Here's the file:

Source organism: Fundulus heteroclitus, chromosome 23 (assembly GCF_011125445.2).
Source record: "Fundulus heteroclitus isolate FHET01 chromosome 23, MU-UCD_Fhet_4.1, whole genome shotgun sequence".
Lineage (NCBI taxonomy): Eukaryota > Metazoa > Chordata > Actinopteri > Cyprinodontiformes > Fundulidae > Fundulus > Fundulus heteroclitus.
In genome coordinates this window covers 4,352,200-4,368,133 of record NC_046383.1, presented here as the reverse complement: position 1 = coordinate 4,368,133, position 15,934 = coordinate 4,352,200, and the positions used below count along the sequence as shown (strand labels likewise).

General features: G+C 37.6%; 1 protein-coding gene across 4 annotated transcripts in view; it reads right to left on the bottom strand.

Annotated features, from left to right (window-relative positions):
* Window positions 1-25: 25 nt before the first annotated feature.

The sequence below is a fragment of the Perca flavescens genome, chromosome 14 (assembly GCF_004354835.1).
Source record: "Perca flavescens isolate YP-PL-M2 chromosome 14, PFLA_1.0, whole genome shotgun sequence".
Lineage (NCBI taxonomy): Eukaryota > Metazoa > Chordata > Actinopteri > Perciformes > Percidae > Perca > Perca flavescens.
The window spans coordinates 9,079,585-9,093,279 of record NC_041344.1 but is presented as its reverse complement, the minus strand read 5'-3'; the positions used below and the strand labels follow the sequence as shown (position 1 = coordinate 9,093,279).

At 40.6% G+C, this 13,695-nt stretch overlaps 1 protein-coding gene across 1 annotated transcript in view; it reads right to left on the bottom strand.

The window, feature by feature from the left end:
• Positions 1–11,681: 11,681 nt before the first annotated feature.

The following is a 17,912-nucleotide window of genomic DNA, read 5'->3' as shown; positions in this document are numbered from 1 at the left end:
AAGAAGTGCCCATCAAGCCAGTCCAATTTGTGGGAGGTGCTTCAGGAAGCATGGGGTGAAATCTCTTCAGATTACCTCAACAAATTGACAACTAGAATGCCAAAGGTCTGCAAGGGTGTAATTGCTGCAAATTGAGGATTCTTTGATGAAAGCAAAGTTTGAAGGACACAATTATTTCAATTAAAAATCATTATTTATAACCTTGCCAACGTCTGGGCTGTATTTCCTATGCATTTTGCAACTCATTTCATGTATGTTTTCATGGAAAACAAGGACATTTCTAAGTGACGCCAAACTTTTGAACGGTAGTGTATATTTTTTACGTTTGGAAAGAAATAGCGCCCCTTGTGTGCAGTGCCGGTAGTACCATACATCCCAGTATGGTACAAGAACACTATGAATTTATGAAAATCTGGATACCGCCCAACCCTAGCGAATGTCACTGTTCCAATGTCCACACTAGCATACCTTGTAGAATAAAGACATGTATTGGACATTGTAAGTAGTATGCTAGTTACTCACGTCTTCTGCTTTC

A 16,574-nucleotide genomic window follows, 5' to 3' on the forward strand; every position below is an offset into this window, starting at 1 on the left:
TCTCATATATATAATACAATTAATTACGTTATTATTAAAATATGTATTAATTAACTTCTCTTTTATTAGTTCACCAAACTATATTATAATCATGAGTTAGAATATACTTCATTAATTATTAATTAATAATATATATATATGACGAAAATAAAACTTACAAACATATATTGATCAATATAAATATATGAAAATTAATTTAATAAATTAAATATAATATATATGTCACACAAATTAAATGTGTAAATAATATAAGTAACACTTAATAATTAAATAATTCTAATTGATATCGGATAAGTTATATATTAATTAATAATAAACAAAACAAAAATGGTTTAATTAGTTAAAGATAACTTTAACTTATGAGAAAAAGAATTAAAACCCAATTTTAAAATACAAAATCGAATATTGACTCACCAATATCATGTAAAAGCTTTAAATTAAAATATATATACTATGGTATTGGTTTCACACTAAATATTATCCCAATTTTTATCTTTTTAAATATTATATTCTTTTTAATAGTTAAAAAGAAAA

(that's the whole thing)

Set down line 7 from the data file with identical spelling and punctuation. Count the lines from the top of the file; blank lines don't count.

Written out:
* Window positions 1-25: 25 nt before the first annotated feature.